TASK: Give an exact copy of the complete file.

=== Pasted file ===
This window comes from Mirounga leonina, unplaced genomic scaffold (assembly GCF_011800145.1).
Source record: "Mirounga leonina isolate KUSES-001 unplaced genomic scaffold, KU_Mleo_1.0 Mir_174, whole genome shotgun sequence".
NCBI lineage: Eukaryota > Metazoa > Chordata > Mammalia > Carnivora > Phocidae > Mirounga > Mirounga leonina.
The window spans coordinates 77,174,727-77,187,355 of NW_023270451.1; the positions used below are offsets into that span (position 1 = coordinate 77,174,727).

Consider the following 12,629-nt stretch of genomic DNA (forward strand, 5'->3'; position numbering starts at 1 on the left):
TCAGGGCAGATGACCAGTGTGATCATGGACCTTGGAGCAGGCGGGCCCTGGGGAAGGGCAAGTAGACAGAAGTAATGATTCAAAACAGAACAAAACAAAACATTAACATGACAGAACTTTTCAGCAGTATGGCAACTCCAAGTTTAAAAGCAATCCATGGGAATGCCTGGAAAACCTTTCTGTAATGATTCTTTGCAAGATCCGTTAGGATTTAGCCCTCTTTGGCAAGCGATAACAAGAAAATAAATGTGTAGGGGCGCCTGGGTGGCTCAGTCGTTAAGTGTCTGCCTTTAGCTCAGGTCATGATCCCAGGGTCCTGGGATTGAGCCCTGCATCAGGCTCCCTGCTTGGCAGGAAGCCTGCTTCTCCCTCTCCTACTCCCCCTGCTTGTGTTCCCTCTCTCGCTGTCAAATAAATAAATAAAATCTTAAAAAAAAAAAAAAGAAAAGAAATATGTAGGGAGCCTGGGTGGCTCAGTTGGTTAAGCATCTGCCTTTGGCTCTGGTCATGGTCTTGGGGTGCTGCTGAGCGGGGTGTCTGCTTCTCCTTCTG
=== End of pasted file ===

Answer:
This window comes from Mirounga leonina, unplaced genomic scaffold (assembly GCF_011800145.1).
Source record: "Mirounga leonina isolate KUSES-001 unplaced genomic scaffold, KU_Mleo_1.0 Mir_174, whole genome shotgun sequence".
NCBI lineage: Eukaryota > Metazoa > Chordata > Mammalia > Carnivora > Phocidae > Mirounga > Mirounga leonina.
The window spans coordinates 77,174,727-77,187,355 of NW_023270451.1; the positions used below are offsets into that span (position 1 = coordinate 77,174,727).

Consider the following 12,629-nt stretch of genomic DNA (forward strand, 5'->3'; position numbering starts at 1 on the left):
TCAGGGCAGATGACCAGTGTGATCATGGACCTTGGAGCAGGCGGGCCCTGGGGAAGGGCAAGTAGACAGAAGTAATGATTCAAAACAGAACAAAACAAAACATTAACATGACAGAACTTTTCAGCAGTATGGCAACTCCAAGTTTAAAAGCAATCCATGGGAATGCCTGGAAAACCTTTCTGTAATGATTCTTTGCAAGATCCGTTAGGATTTAGCCCTCTTTGGCAAGCGATAACAAGAAAATAAATGTGTAGGGGCGCCTGGGTGGCTCAGTCGTTAAGTGTCTGCCTTTAGCTCAGGTCATGATCCCAGGGTCCTGGGATTGAGCCCTGCATCAGGCTCCCTGCTTGGCAGGAAGCCTGCTTCTCCCTCTCCTACTCCCCCTGCTTGTGTTCCCTCTCTCGCTGTCAAATAAATAAATAAAATCTTAAAAAAAAAAAAAAGAAAAGAAATATGTAGGGAGCCTGGGTGGCTCAGTTGGTTAAGCATCTGCCTTTGGCTCTGGTCATGGTCTTGGGGTGCTGCTGAGCGGGGTGTCTGCTTCTCCTTCTG